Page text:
Chart reflects price changes, not total return. Because it does not include dividends or splits, it should not be used to benchmark performance of specific investments.
Last Week’s Economic Headlines
· The prices consumers paid for goods and services increased 0.2% in February after rising 0.5% in January. Over the last 12 months, consumer prices have risen 2.2%. Consumer prices less food and energy rose 1.8% over the past year. Price pressures over the first two months of the year have yet to appear, contrary to some opinions that inflation is on the rise. The February price increase is primarily attributable to a 0.3% advance in services — prices for goods dipped 0.1%.
· The prices producers received for goods and services advanced 0.2% in February, and are up 2.8% from February 2017. Producer prices rose 0.4% in January. Prices less food and energy also increased 0.2% for the month and 2.5% for the year.
· Sales at the retail level fell in February for the third consecutive month, as consumers held off buying automobiles and other big-ticket items. A big tax cut, high consumer confidence in the economy, and a flourishing job market haven’t been enough to send consumers on a spending spree. Retail sales fell 0.1% in February following January’s revised dip of 0.1%. Not since 2012 have retail sales fallen three consecutive months.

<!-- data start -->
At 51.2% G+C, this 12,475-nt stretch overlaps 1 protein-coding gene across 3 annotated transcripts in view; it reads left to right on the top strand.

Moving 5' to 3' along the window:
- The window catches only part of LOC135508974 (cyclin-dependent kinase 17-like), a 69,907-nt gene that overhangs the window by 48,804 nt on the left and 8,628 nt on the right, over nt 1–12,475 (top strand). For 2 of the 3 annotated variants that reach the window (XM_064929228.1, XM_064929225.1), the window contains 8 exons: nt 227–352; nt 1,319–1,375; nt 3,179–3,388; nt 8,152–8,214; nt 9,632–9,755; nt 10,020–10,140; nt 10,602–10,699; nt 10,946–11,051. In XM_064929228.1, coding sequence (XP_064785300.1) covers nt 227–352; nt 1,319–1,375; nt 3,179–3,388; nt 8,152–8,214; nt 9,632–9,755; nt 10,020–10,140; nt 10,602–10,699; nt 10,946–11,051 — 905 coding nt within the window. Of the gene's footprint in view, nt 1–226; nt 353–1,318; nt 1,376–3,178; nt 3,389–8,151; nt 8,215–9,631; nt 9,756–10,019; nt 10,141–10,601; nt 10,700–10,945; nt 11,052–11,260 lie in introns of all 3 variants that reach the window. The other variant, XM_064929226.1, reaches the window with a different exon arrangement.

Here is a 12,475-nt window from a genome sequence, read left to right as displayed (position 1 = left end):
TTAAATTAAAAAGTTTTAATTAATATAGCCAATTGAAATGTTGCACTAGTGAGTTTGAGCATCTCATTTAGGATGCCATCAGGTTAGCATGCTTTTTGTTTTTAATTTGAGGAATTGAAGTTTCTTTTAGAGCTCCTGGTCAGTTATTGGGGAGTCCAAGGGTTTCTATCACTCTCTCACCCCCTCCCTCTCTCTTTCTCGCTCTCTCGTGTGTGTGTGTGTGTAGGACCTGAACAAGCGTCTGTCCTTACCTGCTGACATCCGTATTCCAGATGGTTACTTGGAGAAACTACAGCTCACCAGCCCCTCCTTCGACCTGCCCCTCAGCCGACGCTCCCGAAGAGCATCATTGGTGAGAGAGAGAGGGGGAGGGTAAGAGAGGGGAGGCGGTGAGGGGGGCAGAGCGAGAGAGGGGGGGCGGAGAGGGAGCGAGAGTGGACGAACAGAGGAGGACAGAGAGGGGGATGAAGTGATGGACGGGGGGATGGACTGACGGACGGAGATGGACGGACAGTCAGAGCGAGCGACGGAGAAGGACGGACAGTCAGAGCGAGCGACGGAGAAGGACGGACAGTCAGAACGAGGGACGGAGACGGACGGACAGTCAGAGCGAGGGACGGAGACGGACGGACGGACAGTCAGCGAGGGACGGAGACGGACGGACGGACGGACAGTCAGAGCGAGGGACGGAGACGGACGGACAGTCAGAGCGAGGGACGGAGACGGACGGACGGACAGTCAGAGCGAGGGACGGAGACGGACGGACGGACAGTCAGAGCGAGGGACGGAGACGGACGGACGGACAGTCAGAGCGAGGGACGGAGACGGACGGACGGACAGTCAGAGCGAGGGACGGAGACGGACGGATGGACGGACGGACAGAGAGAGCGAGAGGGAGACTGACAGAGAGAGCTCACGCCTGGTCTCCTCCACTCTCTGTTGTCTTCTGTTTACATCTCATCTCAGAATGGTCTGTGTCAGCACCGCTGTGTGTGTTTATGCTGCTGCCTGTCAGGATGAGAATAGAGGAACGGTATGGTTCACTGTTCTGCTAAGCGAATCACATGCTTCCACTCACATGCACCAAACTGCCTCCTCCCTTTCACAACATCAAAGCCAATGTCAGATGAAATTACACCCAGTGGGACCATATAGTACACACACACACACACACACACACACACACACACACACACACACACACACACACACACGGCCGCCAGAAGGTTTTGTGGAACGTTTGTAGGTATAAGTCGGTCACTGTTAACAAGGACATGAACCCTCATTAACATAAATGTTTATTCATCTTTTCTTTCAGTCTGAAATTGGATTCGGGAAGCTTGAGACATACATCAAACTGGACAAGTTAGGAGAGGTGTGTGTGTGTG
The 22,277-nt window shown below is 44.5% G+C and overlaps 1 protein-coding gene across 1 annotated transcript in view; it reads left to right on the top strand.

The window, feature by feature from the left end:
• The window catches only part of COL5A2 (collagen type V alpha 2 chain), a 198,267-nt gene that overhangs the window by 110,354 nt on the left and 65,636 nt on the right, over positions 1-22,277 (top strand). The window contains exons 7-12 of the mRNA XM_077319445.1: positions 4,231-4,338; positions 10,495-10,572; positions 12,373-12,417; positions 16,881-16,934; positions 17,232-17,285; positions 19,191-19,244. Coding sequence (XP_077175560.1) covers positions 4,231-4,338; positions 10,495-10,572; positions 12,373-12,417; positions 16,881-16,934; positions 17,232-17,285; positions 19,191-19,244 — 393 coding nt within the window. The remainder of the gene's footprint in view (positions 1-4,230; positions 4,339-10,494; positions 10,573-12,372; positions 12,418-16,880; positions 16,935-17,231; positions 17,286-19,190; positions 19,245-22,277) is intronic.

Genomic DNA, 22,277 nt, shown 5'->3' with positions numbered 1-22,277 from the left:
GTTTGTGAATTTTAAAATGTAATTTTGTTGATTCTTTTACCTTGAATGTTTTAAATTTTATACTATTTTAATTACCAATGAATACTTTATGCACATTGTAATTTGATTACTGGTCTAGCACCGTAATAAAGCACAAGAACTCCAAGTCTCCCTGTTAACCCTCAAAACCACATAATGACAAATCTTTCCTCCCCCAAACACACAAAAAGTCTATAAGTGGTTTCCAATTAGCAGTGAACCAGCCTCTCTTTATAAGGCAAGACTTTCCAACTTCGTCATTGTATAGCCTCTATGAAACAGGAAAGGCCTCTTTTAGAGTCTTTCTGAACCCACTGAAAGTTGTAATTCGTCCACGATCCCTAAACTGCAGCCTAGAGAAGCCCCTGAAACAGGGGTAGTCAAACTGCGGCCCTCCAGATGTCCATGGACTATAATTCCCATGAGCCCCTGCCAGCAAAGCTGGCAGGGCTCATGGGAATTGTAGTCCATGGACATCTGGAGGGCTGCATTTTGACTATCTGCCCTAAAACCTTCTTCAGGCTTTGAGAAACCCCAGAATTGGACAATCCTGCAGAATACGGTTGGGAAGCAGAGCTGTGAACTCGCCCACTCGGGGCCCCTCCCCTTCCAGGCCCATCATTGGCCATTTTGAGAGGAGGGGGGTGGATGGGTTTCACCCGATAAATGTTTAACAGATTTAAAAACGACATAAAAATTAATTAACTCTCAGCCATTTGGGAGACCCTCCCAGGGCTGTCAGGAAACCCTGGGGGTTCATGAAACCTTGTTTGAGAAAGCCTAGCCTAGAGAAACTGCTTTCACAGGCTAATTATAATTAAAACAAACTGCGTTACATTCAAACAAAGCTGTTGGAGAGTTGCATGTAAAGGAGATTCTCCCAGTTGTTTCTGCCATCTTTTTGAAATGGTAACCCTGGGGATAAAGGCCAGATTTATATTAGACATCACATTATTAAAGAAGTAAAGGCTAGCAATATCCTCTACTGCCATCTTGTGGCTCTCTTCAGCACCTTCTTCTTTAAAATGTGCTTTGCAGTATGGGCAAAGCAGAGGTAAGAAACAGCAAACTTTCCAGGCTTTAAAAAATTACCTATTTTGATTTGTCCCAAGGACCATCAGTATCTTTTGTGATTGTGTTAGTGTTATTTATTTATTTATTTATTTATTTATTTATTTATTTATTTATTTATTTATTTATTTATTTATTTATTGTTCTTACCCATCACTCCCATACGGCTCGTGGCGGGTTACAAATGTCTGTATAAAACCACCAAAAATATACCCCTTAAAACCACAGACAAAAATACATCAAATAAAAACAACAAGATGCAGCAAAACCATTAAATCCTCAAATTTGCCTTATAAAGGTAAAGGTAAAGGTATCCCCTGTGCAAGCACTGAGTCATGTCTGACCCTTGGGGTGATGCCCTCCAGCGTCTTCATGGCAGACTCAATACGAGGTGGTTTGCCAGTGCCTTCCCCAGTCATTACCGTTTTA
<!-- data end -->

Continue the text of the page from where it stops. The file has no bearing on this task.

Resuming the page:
· The federal government deficit expanded to $215.25 billion in February, following a $49 billion surplus the previous month. Government receipts were $155.62 billion, while government outlays totaled $370.87 billion. Through the first five months of the 2018 fiscal year, the deficit sits at $390.97 billion compared to $350.62 billion over the same period last year — an increase of 11.5%.
· Building permits and housing starts both dipped in February. Permits for all types of privately owned housing units fell 5.7% below the January rate. Single-family building permits slipped only 0.6%. Privately owned housing starts came in 7.0% below the January level, although single-family starts were up 2.9%. A positive from the report came from housing completions, which were 7.8% ahead of January’s figures. Single-family housing completions in February were 3.0% above the January rate.
· According to the Federal Reserve’s report, industrial production rose 1.1% in February following a decline of 0.3% in January. Manufacturing production increased 1.3%, its largest gain since October. Mining output jumped 4.3%, mostly reflecting strong gains in oil and gas extraction. The index for utilities fell 4.7%, as warmer-than-normal temperatures last month reduced the demand for heating. Capacity utilization for the industrial sector climbed 0.7 percentage point in February to 78.1%, its highest reading since January 2015.